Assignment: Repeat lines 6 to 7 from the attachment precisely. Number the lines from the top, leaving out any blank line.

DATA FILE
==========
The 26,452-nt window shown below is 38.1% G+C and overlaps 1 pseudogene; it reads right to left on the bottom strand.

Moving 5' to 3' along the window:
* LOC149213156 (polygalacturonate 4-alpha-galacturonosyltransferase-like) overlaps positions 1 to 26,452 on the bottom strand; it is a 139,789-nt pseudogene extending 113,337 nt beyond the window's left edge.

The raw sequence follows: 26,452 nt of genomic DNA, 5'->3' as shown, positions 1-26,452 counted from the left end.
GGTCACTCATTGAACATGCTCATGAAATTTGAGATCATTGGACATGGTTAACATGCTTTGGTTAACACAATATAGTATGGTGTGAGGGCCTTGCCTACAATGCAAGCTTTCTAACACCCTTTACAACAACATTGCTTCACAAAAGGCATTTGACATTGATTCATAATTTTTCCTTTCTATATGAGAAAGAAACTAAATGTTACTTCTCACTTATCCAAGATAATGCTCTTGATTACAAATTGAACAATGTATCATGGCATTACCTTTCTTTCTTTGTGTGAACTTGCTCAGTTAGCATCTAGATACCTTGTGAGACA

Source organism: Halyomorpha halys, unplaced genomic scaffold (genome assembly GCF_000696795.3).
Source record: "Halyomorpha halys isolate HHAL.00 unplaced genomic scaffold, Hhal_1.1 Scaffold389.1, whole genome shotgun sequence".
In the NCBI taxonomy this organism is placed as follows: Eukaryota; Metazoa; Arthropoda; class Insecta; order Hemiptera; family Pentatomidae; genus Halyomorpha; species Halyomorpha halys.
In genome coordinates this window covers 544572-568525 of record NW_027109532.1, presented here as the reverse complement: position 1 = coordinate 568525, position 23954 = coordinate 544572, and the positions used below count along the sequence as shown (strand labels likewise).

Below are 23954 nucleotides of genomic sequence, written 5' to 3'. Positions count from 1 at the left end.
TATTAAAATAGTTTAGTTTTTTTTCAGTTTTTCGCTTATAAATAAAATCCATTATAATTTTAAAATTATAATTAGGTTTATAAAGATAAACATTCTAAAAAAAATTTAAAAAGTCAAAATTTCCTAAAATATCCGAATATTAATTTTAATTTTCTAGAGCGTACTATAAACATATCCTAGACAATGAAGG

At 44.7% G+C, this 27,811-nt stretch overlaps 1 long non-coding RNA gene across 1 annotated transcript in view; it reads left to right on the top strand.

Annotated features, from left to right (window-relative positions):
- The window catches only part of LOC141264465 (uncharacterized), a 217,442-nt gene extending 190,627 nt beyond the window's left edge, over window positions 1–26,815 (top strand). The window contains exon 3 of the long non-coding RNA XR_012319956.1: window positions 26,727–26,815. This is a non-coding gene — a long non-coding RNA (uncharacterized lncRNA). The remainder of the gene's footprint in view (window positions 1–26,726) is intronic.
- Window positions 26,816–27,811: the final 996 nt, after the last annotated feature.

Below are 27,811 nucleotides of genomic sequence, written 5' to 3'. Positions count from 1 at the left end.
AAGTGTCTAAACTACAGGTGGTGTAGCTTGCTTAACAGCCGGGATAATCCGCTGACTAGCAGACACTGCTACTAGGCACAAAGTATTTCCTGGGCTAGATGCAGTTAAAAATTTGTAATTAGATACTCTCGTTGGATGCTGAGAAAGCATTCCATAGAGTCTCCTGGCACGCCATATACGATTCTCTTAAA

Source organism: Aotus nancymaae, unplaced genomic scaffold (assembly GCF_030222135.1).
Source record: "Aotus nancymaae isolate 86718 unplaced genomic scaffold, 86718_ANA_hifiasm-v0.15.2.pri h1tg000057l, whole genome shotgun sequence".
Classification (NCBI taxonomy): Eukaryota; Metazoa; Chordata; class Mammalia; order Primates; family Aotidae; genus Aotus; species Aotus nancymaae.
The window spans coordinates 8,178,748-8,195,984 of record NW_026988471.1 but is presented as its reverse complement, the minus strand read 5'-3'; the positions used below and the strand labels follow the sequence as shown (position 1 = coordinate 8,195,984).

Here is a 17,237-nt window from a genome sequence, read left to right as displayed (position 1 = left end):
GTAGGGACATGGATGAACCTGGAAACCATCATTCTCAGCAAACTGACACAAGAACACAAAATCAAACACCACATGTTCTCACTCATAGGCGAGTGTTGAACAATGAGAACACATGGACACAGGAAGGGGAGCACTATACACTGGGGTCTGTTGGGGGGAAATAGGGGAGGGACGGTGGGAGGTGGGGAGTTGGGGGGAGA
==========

Source organism: Halyomorpha halys, unplaced genomic scaffold (genome assembly GCF_000696795.3).
Source record: "Halyomorpha halys isolate HHAL.00 unplaced genomic scaffold, Hhal_1.1 Scaffold389.1, whole genome shotgun sequence".